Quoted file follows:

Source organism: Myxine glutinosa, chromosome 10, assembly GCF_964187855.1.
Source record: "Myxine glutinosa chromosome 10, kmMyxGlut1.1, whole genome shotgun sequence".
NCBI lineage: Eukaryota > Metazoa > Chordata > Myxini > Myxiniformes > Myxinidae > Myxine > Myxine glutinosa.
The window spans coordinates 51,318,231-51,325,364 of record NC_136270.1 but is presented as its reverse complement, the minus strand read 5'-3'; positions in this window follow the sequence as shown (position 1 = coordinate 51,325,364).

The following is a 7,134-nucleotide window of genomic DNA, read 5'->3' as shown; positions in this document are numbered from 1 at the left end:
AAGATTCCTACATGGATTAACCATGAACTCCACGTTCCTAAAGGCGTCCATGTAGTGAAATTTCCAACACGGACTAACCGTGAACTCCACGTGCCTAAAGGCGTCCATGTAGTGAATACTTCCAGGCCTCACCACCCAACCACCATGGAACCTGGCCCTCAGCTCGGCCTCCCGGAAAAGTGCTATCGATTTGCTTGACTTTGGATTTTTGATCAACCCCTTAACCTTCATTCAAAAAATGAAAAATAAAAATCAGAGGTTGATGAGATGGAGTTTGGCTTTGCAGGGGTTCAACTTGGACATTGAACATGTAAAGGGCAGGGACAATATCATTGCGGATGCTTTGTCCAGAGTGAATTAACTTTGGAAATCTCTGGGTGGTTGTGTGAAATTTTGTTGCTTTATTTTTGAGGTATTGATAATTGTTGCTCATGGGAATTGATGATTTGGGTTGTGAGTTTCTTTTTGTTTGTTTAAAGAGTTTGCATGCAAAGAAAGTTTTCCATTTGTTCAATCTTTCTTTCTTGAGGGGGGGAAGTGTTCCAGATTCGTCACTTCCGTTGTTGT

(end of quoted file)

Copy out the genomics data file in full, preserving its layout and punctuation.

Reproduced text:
Source organism: Myxine glutinosa, chromosome 10, assembly GCF_964187855.1.
Source record: "Myxine glutinosa chromosome 10, kmMyxGlut1.1, whole genome shotgun sequence".
NCBI lineage: Eukaryota > Metazoa > Chordata > Myxini > Myxiniformes > Myxinidae > Myxine > Myxine glutinosa.
The window spans coordinates 51,318,231-51,325,364 of record NC_136270.1 but is presented as its reverse complement, the minus strand read 5'-3'; positions in this window follow the sequence as shown (position 1 = coordinate 51,325,364).

The following is a 7,134-nucleotide window of genomic DNA, read 5'->3' as shown; positions in this document are numbered from 1 at the left end:
AAGATTCCTACATGGATTAACCATGAACTCCACGTTCCTAAAGGCGTCCATGTAGTGAAATTTCCAACACGGACTAACCGTGAACTCCACGTGCCTAAAGGCGTCCATGTAGTGAATACTTCCAGGCCTCACCACCCAACCACCATGGAACCTGGCCCTCAGCTCGGCCTCCCGGAAAAGTGCTATCGATTTGCTTGACTTTGGATTTTTGATCAACCCCTTAACCTTCATTCAAAAAATGAAAAATAAAAATCAGAGGTTGATGAGATGGAGTTTGGCTTTGCAGGGGTTCAACTTGGACATTGAACATGTAAAGGGCAGGGACAATATCATTGCGGATGCTTTGTCCAGAGTGAATTAACTTTGGAAATCTCTGGGTGGTTGTGTGAAATTTTGTTGCTTTATTTTTGAGGTATTGATAATTGTTGCTCATGGGAATTGATGATTTGGGTTGTGAGTTTCTTTTTGTTTGTTTAAAGAGTTTGCATGCAAAGAAAGTTTTCCATTTGTTCAATCTTTCTTTCTTGAGGGGGGGAAGTGTTCCAGATTCGTCACTTCCGTTGTTGT